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RE: My first message... more of a mad mans rant...



<snip>
>My topics were..
>1) Lets try a version of Debian Etch without the binary firmware

Go for it. If it is something you want to see, then there is nothing
stopping you from trying.

<snip>
>3) Lets try a medium ground between stable and testing.

Why? I don't really see your point.

>From my perspective on what you have said in your email, I think this is
a really bad idea.

We all know how it works right now, but let's just go and follow the
logic of the current release method.

The journey begins in Sid (Unstable). After a predefined and well
regulated set of criteria are matched we get Testing. When testing has
gotten to the point of a good release, the code base is frozen and we
get Release Candidates. After the kinks are worked out in the RC's we
move on to Stable and when the life cycle runs again we end up in
oldstable. 

What you are proposing is that packages move from Unstable, to a Testing
alpha package, then to Testing which would be the basis of the RC's, and
then onward to Stable.

But what has that gotten us besides an extra layer of hassle for the
developers? What new criteria and standards will be required to make the
move from testing alpha to testing beta? You say "no major
block/crash-like problems", but isn't that what Testing is for already?

>From my understanding, Testing was and is never meant to be an 'always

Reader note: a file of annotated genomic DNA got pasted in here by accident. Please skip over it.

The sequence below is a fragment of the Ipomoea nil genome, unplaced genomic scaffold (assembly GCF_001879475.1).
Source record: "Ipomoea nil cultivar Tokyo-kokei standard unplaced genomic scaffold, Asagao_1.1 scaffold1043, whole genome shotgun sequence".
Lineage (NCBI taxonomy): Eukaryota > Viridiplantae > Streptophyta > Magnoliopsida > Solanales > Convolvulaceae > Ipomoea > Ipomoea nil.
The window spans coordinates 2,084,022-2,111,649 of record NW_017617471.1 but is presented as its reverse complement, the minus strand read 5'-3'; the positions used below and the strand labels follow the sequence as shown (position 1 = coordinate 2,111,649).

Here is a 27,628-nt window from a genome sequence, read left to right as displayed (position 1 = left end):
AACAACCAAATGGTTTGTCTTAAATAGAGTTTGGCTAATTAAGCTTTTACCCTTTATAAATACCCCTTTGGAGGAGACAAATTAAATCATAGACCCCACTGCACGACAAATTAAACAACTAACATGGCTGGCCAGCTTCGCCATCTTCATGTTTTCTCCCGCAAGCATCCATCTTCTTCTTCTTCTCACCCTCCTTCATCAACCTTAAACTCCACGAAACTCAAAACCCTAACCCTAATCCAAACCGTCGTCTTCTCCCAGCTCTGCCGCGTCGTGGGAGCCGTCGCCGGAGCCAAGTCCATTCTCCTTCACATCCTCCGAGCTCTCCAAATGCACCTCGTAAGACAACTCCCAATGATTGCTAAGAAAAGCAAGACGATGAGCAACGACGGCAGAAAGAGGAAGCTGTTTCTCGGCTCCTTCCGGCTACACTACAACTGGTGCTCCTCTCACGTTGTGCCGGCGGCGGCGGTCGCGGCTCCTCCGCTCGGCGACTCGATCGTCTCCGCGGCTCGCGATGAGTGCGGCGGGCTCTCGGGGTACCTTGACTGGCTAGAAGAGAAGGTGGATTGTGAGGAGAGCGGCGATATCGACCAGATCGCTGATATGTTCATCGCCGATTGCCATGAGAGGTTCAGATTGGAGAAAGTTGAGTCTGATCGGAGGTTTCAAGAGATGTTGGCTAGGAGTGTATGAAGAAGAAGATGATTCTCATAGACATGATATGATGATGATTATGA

usable always working' OS. Testing is for /testing/ purposes. Stable is
for production. If you want to run /Testing/ on a "production" system
then you are on your own. If you want a stable environment, use stable!
If you need packages in testing, then risk having things in a bit of
turmoil.

I understand completely the need for packages that are in testing and
may not be in stable. I have a certain server that I was unable to build
with Debian Stable as there were too many conflicts with the 64bit
drivers in Stable. So I built the server with Testing. I have to be much
more careful with that system when I do upgrades because I can't afford
to be happy-go-lucky with it. However, I have another system that was
explicitly built for upgrading and updating Testing to /test packages
before deploying them/. Quite the idea, I know. Too bad I can't claim
credit for it. :-) 

Trust me, I understand how frustrating things can be when Testing
breaks. Yet, I just don't see the solution in maintaining another level
of packages that may or may not break within testing. From your email it
sounds like you think it will be a simple extra package layer, but from
my understanding of how things work in Debian...I think it is going to
be a lot of work to implement and maintain. Then again, I am not one of
the big developers who knows the complete ins and outs of the process so
maybe I am wrong.

Personally, I would feel bad for the developers who would be forced to
upkeep an unstable, a testing alpha (may or may not break), a testing
(may or may not break), and a stable release version. It would be like
having a version of testing as a perpetual Release Candidate. I don't
really care to wish that on the developers.

I would like to see a well standardized release system. I think that is
one thing that Mark Shuttleworth is doing right over at Ubuntu. I
personally think that a 6mo release cycle is a bit much, however, would
it be really difficult to pick a date once a year and just state
something like "Every August 1rst testing is frozen and a release will
be made by the end of September!"? That way the time frame between
stable releases isn't absurd and everyone knows when they need to have
their code in place. It isn't an arbitrary date that developers may or
may not be aware of.

Again, this is my opinion, but I think that would be much easier on the
developers then a perpetual RC and I am all in favor of making the lives
easier for the developers.

If I completely misunderstood you, please correct me. I just don't see
your suggestion as just a simple extra package to maintain.

Just MHO.
Chris Stackpole


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